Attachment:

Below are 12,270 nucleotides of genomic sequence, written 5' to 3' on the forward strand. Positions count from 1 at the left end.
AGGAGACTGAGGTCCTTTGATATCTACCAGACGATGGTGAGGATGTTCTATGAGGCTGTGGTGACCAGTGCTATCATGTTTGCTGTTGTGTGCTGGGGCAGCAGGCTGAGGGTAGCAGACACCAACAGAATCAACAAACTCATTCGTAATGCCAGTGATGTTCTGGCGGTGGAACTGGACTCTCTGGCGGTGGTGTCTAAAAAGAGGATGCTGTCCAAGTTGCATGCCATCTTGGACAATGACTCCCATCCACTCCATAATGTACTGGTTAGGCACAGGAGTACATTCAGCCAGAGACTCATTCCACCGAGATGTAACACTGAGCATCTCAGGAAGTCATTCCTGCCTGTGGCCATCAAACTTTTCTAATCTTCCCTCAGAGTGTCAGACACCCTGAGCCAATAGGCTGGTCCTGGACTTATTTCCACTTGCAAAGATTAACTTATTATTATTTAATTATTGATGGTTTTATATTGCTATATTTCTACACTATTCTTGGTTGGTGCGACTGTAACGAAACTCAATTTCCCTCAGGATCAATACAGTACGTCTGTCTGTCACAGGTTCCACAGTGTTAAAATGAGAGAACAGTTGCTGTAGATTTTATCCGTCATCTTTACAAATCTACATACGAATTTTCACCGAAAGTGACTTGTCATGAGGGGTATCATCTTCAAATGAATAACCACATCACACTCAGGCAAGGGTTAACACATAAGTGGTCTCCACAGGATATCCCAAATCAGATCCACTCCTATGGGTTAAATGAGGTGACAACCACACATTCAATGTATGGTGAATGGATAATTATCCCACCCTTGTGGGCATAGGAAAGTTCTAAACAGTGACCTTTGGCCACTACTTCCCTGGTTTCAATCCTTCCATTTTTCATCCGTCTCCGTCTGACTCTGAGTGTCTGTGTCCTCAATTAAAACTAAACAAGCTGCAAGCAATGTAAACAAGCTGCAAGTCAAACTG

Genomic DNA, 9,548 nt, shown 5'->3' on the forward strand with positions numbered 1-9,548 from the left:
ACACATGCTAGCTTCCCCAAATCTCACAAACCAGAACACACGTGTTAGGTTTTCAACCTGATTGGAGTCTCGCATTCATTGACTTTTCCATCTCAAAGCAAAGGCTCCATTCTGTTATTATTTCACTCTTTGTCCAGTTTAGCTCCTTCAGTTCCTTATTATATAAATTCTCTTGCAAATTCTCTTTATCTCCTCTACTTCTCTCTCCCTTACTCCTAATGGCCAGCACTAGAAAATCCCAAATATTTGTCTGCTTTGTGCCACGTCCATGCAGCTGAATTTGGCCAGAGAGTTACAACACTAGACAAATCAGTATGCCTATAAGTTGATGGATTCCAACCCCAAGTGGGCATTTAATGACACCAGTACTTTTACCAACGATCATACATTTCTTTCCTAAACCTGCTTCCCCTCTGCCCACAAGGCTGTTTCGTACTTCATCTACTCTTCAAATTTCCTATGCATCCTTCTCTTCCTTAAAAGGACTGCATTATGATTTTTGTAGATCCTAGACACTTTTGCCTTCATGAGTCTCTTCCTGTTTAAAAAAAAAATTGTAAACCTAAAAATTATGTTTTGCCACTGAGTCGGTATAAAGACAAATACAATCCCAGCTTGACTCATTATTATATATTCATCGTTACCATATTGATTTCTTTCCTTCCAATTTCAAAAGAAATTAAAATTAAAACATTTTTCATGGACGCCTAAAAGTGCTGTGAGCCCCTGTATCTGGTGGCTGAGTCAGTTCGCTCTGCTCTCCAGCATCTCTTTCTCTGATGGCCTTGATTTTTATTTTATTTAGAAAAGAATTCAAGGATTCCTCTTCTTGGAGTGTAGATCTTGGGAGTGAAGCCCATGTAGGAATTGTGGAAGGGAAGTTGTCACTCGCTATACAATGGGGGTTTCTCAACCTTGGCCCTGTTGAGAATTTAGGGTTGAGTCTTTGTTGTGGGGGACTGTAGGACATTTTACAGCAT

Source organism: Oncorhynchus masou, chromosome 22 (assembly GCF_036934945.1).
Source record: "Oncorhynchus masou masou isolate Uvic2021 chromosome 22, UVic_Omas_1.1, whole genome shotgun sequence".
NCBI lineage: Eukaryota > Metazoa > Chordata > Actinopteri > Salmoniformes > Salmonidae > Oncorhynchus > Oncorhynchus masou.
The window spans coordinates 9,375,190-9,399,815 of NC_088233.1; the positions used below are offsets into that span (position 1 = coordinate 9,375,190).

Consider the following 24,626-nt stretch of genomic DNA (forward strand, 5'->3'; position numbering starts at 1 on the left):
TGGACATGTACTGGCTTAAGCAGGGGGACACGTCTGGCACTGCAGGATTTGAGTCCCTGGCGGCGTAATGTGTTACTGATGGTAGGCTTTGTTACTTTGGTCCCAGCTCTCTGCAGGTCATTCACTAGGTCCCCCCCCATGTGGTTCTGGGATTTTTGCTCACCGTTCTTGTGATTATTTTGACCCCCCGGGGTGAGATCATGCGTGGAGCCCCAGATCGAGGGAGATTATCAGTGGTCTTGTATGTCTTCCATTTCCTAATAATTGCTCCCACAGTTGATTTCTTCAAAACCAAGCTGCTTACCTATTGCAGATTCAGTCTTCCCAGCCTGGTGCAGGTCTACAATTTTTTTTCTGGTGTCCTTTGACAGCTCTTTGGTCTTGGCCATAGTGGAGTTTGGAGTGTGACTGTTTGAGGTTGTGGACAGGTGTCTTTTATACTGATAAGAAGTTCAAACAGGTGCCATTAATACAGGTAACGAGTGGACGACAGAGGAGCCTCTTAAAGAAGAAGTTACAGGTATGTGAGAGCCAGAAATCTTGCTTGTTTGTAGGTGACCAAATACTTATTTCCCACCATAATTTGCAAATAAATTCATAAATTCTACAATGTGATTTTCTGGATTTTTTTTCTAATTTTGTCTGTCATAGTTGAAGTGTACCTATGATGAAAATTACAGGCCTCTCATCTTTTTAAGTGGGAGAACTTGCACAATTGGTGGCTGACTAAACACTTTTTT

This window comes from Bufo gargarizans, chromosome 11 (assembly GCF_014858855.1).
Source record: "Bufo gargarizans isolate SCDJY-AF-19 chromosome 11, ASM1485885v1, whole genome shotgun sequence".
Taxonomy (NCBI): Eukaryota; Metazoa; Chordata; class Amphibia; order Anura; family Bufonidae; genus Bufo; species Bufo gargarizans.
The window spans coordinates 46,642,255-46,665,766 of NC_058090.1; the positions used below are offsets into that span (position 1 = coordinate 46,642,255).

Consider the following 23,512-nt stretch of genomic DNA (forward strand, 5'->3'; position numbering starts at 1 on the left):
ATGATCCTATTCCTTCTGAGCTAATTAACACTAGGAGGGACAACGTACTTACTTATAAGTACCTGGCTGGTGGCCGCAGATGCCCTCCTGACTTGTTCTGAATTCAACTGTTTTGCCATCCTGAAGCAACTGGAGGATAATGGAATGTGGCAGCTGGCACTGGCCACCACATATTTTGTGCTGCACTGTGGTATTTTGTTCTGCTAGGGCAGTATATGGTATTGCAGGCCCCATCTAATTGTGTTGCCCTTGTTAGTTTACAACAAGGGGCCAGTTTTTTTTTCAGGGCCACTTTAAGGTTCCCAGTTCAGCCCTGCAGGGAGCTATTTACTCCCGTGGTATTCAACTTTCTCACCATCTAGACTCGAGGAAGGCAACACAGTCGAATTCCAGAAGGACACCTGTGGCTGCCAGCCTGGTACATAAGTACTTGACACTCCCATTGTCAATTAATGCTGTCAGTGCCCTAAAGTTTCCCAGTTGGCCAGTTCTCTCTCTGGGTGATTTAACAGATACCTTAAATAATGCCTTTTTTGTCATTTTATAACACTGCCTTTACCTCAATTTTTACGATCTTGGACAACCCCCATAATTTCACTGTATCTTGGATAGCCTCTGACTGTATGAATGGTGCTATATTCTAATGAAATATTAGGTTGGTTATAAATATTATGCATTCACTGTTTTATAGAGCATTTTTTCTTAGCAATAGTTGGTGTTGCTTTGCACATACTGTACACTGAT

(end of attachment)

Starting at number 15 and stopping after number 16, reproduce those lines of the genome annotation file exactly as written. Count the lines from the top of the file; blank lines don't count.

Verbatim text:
Consider the following 23,512-nt stretch of genomic DNA (forward strand, 5'->3'; position numbering starts at 1 on the left):
ATGATCCTATTCCTTCTGAGCTAATTAACACTAGGAGGGACAACGTACTTACTTATAAGTACCTGGCTGGTGGCCGCAGATGCCCTCCTGACTTGTTCTGAATTCAACTGTTTTGCCATCCTGAAGCAACTGGAGGATAATGGAATGTGGCAGCTGGCACTGGCCACCACATATTTTGTGCTGCACTGTGGTATTTTGTTCTGCTAGGGCAGTATATGGTATTGCAGGCCCCATCTAATTGTGTTGCCCTTGTTAGTTTACAACAAGGGGCCAGTTTTTTTTTCAGGGCCACTTTAAGGTTCCCAGTTCAGCCCTGCAGGGAGCTATTTACTCCCGTGGTATTCAACTTTCTCACCATCTAGACTCGAGGAAGGCAACACAGTCGAATTCCAGAAGGACACCTGTGGCTGCCAGCCTGGTACATAAGTACTTGACACTCCCATTGTCAATTAATGCTGTCAGTGCCCTAAAGTTTCCCAGTTGGCCAGTTCTCTCTCTGGGTGATTTAACAGATACCTTAAATAATGCCTTTTTTGTCATTTTATAACACTGCCTTTACCTCAATTTTTACGATCTTGGACAACCCCCATAATTTCACTGTATCTTGGATAGCCTCTGACTGTATGAATGGTGCTATATTCTAATGAAATATTAGGTTGGTTATAAATATTATGCATTCACTGTTTTATAGAGCATTTTTTCTTAGCAATAGTTGGTGTTGCTTTGCACATACTGTACACTGAT